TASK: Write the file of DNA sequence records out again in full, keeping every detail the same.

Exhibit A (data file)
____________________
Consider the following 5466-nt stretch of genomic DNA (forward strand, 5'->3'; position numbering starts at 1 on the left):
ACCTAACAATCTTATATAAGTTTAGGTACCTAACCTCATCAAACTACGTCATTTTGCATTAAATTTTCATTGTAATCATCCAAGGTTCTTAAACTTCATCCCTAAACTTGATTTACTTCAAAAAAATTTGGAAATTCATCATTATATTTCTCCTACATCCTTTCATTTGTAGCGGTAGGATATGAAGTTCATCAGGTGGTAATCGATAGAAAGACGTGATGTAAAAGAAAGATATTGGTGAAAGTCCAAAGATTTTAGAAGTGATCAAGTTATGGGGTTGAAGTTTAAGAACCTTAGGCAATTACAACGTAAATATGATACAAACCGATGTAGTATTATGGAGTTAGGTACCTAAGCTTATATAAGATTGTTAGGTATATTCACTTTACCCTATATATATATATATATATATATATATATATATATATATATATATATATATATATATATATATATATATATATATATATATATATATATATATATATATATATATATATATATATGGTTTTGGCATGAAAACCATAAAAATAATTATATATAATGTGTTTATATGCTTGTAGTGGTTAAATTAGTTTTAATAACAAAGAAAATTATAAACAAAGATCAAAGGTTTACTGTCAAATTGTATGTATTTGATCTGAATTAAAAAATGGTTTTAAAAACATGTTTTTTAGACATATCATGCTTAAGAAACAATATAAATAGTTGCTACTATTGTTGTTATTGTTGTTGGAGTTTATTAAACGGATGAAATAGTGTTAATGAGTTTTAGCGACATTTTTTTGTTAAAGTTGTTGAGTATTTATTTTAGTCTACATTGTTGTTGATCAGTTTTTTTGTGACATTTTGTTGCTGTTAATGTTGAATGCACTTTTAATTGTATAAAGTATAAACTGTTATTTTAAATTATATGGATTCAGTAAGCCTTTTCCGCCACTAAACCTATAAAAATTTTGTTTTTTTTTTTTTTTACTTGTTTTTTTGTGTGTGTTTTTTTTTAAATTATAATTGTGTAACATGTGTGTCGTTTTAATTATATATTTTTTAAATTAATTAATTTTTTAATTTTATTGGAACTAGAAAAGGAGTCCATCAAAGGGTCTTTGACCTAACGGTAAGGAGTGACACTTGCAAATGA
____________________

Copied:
Consider the following 5466-nt stretch of genomic DNA (forward strand, 5'->3'; position numbering starts at 1 on the left):
ACCTAACAATCTTATATAAGTTTAGGTACCTAACCTCATCAAACTACGTCATTTTGCATTAAATTTTCATTGTAATCATCCAAGGTTCTTAAACTTCATCCCTAAACTTGATTTACTTCAAAAAAATTTGGAAATTCATCATTATATTTCTCCTACATCCTTTCATTTGTAGCGGTAGGATATGAAGTTCATCAGGTGGTAATCGATAGAAAGACGTGATGTAAAAGAAAGATATTGGTGAAAGTCCAAAGATTTTAGAAGTGATCAAGTTATGGGGTTGAAGTTTAAGAACCTTAGGCAATTACAACGTAAATATGATACAAACCGATGTAGTATTATGGAGTTAGGTACCTAAGCTTATATAAGATTGTTAGGTATATTCACTTTACCCTATATATATATATATATATATATATATATATATATATATATATATATATATATATATATATATATATATATATATATATATATATATATATATATATATATATATATATATATATGGTTTTGGCATGAAAACCATAAAAATAATTATATATAATGTGTTTATATGCTTGTAGTGGTTAAATTAGTTTTAATAACAAAGAAAATTATAAACAAAGATCAAAGGTTTACTGTCAAATTGTATGTATTTGATCTGAATTAAAAAATGGTTTTAAAAACATGTTTTTTAGACATATCATGCTTAAGAAACAATATAAATAGTTGCTACTATTGTTGTTATTGTTGTTGGAGTTTATTAAACGGATGAAATAGTGTTAATGAGTTTTAGCGACATTTTTTTGTTAAAGTTGTTGAGTATTTATTTTAGTCTACATTGTTGTTGATCAGTTTTTTTGTGACATTTTGTTGCTGTTAATGTTGAATGCACTTTTAATTGTATAAAGTATAAACTGTTATTTTAAATTATATGGATTCAGTAAGCCTTTTCCGCCACTAAACCTATAAAAATTTTGTTTTTTTTTTTTTTTACTTGTTTTTTTGTGTGTGTTTTTTTTTAAATTATAATTGTGTAACATGTGTGTCGTTTTAATTATATATTTTTTAAATTAATTAATTTTTTAATTTTATTGGAACTAGAAAAGGAGTCCATCAAAGGGTCTTTGACCTAACGGTAAGGAGTGACACTTGCAAATGA